Classical education is a holistic approach that is geared toward the cultivation of students’ minds, imagination, perception, and emotions so that they can be equipped with character traits that will help them to flourish and thrive both inside the school community and well beyond. It moves beyond the idea that education is only about transmitting information and skills and embraces the far more ambitious goal of character formation, both for the sake of a well-lived individual life and for the maintenance a healthy democracy and flourishing communities.
Although I am a proponent of classical education, we do not have to choose between a classical or more mainstream model of curriculum. That’s a false dilemma for educators interested in virtue education. Virtue education can be incorporated into a more mainstream educational setting precisely because it does not need to be an extra subject that is added atop a school’s academic program. Ideally, virtue education should permeate that existing curriculum as much as possible, because every discipline affords appropriate occasions to incorporate lessons about the virtues that the school has decided are important to the formation of its students. In many disciplines, the incorporation of virtue lessons and standards will be intuitive. One obvious example is English language arts (ELA).
Looking at the ELA curriculum standards in my own state, I’m struck by the extent to which the emphasis is on technique and mechanics, even at the earliest stages of literacy. In Kindergarten and first grade, for example, the standards are wholly taken up with phonetics and the identification of the formal features of texts and stories. The underlying assumption is that reading is merely a technical skill and ought to be taught and measured accordingly. Though of course there’s an essential technical dimension, I deny that the educational value of literacy can or should be reduced to this. There is an ineradicable ethical dimension to the study of the literary arts, and we ought to think more carefully about how reading, hearing, and writing stories play an essential role in forming our moral imagination and character.
In teaching children how to read, listen to, and write stories, we are forming their imagination, perception, and moral character. We should be honest and serious about this. Hence it’s wrong to think that kids should read whatever they happen to like or that any reading is good for them. The stories we share with our students are essential to the people they will become because we come to understand ourselves and our world, to a significant extent and from a very young age, through stories. They shape our imagination, which in turn forms our practical deliberation and choices.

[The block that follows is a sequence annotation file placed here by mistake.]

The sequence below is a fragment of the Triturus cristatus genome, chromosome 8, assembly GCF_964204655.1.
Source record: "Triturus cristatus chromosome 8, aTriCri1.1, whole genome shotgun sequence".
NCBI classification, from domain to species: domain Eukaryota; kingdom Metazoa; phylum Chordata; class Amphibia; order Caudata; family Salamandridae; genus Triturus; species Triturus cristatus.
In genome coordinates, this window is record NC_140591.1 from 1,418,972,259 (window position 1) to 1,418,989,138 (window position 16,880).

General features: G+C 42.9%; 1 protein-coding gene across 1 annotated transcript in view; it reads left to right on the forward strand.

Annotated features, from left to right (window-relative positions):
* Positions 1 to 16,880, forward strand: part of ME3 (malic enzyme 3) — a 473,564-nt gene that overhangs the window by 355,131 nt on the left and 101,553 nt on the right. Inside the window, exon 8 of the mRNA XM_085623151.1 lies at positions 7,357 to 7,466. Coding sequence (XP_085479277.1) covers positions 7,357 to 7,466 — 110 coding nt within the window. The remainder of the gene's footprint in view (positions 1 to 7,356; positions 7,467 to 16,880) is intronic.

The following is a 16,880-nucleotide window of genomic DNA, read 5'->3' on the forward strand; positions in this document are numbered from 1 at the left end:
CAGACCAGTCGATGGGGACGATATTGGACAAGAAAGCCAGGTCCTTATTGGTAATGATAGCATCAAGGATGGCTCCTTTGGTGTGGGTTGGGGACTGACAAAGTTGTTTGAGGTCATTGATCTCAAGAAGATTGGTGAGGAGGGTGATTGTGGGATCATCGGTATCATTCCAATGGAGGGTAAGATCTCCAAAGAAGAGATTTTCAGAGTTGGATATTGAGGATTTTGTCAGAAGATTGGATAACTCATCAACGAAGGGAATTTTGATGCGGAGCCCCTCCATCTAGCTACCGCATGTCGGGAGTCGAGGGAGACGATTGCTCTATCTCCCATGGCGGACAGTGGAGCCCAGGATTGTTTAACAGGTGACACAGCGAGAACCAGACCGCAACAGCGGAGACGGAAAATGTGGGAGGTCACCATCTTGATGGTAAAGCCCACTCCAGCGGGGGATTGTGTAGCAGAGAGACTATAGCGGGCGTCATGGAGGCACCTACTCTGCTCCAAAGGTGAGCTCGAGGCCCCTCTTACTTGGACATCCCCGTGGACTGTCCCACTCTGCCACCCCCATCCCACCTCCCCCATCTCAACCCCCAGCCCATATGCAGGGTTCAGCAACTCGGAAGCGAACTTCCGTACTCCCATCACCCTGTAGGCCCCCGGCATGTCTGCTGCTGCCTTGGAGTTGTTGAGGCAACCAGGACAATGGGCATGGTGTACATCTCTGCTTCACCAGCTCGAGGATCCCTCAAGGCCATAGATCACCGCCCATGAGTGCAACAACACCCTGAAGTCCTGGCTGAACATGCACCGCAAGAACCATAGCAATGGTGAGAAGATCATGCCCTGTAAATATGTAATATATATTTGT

As creatures who deliberate and decide for ourselves—who we will become and what we will do with our lives—each one of us faces the task of writing the stories of our own lives through the choices we make, both big and small. Each one of us must decide, to some degree, what sort of character we are going to be and into what sort of dramas we are going to enter as we grow and develop over time and as the narrative shape of our lives comes into view. Furthermore, our choices are not made in a cultural vacuum—we bring to them a stock of stories about heroes (or villains or fools) and their adventures (or misadventures). These stories have watered and fed our imagination over the years and inevitably shape the possibilities we see for ourselves. Stories give us exemplars—characters we might aspire to imitate in our own lives—and show us the potential consequences of certain choices, both for ourselves and others. In this way, stories are essential to the inculcation of virtue (or vice).
From an early age, then, young children need to be exposed to stories that show them what good and bad characters are through plot that reveal the narrative dimension of their lives. They should learn to pay attention to what the characters they read about are doing and why—but also to what these characters are thinking, feeling, imagining, and seeing that helps to explain what they do. Very young readers need to learn how to name their own emotions and life circumstances and to come to understand their own experiences through stories about other people. Older readers need to learn about the difference between good and bad choices and lives. Both stages are necessary for the development of virtue.
To pay attention to the content of literary texts is not to neglect the formal elements that are important to literacy. Rather, it is to notice how, in literary art, form and content are mutually illuminating. The narrative structure of stories is an imitation of the narrative structure of human lives, which is why stories are so essential to ethical formation. A story shows us how its character’s choices shape the arc of the story itself—viz., how these choices can determine the direction of the story itself, leading them to happy endings or tragic outcomes. When we consider what stories we should teach to our students, we should be thinking substantively about what sorts of characters (good and bad) and what sorts of lives we want our students to read about, discuss, and be formed by.
Reading literature is the space where our moral imaginations are formed, so let us think deeply and clearly about how we wish to form our students and why, as well as what literature best helps us to meet our more substantive educational goals.